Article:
Meets MnTC Goal 3
ENGL 1150 This course emphasizes the process of writing expository and persuasive essays using effective writing skills and a variety of research techniques. Also included in the course content are critical reading and logical reasoning.
Meets MnTC Goal 1 - PREREQUISITES: Student must score an 86 or above on the Accuplacer Sentence Skills assessment OR complete developmental courses through English Essentials AND score a 78 or higher on the Accuplacer Reading Comprehension Assessment OR complete College Reading I or II.
ENGL 2000 This course will offer challenging insights into the act of writing. Students will continue to strengthen their writing skills while engaging in analysis of literary texts and secondary sources. In writing critical essays based on that analysis, students will apply rhetorical strategies related to purpose, audience, genre and context.
Meets MnTC Goal 1
MATS 1251 Fundamental principles of inferential statistics are presented in lecture and supplemented with computer labs using Minitab software. Specific topics include descriptive and graphical statistics, fundamentals of counting and probability, probability distributions, sampling distributions, confidence intervals, hypothesis testing, linear regression, chi-square tests, ANOVA, and nonparametrics.
Meets MnTC Goal 4
PSYC 1105 This general psychology course is an introduction and overview of the scientific study of behavior and experience. It includes topics like the history of psychology, research methods, perception, learning, human development, intelligence, motivation, social perception and group behavior, and psychological disorders.
SOCY 1110 This course covers the basic concepts and terminology used in sociological studies. Sociology is broadly defined as the study of human social organization and social behavior including its forms and consequences. It will focus on the characteristics of human group life as they relate to the structure of the social environment and its influence on the individual. This course is designed to introduce students to the theories, concepts and areas of inquiry that typically characterize sociological analyses. Students will have the opportunity to examine the ethical/dimensions and issues facing political, social, and personal life as it relates to the topics in Sociology. Students will explore their own citizenship and find ways to apply their ideas and goals to civic learning and service learning through embracing facets of human society and the human condition.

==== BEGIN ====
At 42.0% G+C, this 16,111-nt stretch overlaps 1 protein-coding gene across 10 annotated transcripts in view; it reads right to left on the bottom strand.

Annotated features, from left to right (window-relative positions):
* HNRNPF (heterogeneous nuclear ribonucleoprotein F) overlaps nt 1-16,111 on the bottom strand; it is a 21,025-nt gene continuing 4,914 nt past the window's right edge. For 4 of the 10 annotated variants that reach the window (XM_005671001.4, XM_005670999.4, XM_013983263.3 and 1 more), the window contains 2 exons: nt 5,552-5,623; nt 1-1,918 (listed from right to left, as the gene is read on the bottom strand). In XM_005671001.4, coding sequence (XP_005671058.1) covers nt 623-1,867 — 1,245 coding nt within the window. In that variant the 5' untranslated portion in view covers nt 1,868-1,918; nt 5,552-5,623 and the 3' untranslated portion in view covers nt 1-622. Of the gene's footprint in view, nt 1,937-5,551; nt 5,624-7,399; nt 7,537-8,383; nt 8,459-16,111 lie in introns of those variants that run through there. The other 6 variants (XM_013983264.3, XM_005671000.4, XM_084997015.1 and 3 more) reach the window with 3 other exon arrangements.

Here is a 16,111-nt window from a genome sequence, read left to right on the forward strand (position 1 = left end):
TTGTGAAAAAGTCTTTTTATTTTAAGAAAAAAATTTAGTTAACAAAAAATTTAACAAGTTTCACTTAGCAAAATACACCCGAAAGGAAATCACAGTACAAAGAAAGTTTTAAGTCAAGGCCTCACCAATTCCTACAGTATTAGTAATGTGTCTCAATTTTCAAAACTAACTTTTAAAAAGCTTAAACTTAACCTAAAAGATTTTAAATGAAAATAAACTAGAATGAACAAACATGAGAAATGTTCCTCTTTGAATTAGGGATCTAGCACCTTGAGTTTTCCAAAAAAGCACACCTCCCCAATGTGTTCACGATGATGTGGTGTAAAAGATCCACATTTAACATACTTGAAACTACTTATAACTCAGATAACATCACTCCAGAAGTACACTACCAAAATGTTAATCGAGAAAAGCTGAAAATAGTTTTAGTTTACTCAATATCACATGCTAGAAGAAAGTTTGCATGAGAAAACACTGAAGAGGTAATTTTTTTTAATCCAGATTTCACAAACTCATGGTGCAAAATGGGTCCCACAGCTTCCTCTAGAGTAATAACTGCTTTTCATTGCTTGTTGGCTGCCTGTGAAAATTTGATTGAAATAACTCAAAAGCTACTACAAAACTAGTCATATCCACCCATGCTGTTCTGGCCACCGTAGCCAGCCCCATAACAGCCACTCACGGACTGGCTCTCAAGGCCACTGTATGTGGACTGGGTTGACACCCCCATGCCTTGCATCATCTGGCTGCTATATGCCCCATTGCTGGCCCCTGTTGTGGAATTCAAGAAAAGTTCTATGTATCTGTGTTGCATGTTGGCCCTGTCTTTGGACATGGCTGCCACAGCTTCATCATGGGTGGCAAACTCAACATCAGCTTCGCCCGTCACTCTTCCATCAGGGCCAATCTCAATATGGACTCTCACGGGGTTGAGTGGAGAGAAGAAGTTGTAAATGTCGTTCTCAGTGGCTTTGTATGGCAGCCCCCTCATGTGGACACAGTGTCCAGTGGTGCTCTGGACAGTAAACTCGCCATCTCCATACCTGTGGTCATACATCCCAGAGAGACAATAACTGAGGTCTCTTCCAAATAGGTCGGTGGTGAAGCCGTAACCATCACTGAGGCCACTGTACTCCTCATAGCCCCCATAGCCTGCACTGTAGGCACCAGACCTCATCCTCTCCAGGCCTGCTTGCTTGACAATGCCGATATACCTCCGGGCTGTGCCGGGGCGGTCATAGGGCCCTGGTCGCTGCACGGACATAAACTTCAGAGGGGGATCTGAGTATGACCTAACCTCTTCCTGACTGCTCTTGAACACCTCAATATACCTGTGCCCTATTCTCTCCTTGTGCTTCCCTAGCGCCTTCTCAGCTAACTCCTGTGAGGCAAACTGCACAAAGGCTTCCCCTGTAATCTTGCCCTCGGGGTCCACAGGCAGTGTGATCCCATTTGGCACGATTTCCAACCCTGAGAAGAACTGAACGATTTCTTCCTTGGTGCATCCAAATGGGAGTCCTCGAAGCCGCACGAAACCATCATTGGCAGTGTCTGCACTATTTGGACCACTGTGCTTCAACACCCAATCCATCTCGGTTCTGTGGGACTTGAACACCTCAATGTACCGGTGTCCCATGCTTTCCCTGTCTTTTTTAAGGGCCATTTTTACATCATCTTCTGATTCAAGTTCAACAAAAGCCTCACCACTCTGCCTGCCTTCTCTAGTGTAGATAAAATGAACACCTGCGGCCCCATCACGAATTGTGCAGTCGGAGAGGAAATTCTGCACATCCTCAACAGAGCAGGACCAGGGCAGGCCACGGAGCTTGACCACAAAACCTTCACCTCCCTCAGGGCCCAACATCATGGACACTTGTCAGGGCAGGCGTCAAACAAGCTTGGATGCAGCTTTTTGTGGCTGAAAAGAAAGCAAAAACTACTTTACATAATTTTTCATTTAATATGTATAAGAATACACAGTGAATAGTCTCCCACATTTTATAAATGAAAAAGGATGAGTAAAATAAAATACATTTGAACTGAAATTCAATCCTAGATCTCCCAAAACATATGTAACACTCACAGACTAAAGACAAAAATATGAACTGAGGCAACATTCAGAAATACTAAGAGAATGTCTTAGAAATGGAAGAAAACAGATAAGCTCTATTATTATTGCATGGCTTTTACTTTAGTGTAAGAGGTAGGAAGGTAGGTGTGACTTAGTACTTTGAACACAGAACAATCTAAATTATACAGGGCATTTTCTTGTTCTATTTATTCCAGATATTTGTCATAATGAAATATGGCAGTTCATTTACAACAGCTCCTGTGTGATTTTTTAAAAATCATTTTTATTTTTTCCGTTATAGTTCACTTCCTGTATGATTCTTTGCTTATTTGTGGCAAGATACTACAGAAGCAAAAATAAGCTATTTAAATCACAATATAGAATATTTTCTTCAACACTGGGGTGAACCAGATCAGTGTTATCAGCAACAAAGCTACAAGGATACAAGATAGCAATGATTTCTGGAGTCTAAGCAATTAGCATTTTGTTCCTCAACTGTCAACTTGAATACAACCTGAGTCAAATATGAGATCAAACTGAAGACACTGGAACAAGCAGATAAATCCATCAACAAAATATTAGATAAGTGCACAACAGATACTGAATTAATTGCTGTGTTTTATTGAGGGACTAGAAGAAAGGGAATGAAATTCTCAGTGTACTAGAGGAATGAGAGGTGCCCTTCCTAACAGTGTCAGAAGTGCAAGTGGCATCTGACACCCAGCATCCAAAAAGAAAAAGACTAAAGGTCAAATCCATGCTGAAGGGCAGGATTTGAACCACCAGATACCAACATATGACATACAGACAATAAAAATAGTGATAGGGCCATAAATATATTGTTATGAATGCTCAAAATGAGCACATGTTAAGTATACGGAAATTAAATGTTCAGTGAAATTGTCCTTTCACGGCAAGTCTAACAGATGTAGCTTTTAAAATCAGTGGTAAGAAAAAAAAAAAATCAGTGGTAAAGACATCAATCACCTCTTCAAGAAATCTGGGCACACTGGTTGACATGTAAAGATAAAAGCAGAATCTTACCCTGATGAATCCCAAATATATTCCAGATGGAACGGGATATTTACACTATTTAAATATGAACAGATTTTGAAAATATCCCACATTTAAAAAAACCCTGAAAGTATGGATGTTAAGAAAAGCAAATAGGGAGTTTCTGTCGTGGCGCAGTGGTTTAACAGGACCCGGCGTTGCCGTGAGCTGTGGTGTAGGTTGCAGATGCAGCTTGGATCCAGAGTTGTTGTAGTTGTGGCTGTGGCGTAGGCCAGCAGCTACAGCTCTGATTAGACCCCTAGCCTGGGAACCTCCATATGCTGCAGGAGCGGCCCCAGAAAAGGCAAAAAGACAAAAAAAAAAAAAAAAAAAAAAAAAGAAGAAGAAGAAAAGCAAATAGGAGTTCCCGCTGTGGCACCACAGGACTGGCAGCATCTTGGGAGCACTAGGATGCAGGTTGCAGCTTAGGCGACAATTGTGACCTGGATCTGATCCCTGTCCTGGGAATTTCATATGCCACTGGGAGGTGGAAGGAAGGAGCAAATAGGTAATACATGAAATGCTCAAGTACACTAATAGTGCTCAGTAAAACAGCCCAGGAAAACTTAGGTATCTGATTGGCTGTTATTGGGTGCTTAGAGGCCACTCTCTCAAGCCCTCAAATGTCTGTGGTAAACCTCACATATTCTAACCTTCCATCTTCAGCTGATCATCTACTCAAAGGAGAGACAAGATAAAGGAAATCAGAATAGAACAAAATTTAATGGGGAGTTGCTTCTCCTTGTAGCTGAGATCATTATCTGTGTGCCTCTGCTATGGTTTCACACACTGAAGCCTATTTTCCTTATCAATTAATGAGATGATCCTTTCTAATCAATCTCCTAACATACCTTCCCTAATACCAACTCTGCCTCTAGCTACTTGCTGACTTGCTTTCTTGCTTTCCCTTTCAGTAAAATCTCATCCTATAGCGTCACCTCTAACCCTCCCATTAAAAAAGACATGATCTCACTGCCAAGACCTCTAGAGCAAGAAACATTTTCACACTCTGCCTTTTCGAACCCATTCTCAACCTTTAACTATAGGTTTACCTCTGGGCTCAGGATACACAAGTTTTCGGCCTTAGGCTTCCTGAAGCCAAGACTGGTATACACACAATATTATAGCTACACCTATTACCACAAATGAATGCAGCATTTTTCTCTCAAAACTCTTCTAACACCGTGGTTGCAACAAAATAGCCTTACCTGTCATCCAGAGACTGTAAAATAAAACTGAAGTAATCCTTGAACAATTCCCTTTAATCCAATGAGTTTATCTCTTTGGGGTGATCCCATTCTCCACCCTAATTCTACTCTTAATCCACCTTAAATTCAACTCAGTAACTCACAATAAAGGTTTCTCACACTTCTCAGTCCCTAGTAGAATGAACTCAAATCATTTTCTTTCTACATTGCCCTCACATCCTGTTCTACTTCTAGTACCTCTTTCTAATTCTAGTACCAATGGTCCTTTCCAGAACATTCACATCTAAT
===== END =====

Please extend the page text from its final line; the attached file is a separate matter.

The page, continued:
Meets MnTC Goal 5 and MnTC Goal 9
SPEE 1020 This course is intended to increase student?s awareness of the processes, models, and theories of interpersonal communication relative to relationships that impact people?s personal and professional lives. Through self-analysis and reflection, case studies, practical application, and critical thinking, students will examine the influence of communicative behaviors on themselves, their personal relationships, groups, and society. Concepts include self-esteem, self-fulfilling prophecies, perception, ethics, emotion, conflict, cultural awareness, language, nonverbal communication, social media, and listening. Meets Goal 7.